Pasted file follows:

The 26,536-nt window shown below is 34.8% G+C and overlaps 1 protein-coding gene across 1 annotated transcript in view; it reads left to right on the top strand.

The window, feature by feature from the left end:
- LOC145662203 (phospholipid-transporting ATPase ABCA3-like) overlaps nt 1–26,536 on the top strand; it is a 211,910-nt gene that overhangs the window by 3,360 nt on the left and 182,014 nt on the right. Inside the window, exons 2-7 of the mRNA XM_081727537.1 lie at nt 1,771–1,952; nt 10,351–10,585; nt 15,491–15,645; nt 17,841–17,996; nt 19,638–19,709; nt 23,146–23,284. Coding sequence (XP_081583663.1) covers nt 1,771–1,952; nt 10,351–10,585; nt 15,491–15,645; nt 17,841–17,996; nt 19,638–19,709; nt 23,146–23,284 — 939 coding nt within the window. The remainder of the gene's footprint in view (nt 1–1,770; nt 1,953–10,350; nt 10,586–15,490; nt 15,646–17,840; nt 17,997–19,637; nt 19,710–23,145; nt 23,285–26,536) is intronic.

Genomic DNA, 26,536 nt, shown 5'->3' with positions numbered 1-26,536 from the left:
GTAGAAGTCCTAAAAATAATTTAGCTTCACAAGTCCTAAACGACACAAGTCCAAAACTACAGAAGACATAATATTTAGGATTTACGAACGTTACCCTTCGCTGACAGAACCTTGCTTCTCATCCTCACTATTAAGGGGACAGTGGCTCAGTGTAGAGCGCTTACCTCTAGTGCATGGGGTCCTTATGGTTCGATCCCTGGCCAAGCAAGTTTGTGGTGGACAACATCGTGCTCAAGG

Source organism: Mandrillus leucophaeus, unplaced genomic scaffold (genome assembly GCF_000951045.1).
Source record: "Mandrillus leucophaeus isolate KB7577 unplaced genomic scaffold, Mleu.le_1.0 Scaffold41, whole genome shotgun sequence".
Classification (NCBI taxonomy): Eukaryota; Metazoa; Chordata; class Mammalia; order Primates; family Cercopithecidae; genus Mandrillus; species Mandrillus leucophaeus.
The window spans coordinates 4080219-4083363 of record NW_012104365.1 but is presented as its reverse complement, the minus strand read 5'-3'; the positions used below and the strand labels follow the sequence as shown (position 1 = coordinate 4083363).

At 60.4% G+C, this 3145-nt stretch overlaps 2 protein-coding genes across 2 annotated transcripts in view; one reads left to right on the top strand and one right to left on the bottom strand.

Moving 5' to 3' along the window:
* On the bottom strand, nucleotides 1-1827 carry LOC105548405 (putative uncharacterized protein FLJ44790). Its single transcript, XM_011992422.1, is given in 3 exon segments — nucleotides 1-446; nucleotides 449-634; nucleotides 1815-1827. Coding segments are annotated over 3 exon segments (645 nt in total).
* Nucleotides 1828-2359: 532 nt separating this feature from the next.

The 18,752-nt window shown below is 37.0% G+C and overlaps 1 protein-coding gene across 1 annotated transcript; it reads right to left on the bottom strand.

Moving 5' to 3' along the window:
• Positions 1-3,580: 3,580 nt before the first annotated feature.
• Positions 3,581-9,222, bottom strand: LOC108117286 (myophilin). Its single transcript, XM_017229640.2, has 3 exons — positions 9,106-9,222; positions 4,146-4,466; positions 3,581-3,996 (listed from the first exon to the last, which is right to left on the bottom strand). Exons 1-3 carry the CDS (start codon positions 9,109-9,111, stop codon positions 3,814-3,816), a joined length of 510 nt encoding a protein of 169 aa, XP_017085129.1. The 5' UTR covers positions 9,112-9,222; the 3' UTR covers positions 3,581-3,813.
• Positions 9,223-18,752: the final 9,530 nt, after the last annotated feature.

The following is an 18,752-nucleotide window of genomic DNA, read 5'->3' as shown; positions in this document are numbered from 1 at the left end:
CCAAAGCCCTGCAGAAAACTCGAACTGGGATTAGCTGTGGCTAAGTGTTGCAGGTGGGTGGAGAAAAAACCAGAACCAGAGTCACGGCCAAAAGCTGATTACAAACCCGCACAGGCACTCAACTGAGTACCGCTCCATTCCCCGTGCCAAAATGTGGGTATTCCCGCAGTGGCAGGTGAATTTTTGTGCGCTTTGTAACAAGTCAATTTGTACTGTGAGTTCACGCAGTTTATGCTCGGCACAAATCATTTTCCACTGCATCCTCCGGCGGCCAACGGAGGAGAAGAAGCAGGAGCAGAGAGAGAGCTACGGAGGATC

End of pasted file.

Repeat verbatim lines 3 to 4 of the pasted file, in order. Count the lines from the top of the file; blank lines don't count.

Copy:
- LOC145662203 (phospholipid-transporting ATPase ABCA3-like) overlaps nt 1–26,536 on the top strand; it is a 211,910-nt gene that overhangs the window by 3,360 nt on the left and 182,014 nt on the right. Inside the window, exons 2-7 of the mRNA XM_081727537.1 lie at nt 1,771–1,952; nt 10,351–10,585; nt 15,491–15,645; nt 17,841–17,996; nt 19,638–19,709; nt 23,146–23,284. Coding sequence (XP_081583663.1) covers nt 1,771–1,952; nt 10,351–10,585; nt 15,491–15,645; nt 17,841–17,996; nt 19,638–19,709; nt 23,146–23,284 — 939 coding nt within the window. The remainder of the gene's footprint in view (nt 1–1,770; nt 1,953–10,350; nt 10,586–15,490; nt 15,646–17,840; nt 17,997–19,637; nt 19,710–23,145; nt 23,285–26,536) is intronic.

Genomic DNA, 26,536 nt, shown 5'->3' with positions numbered 1-26,536 from the left: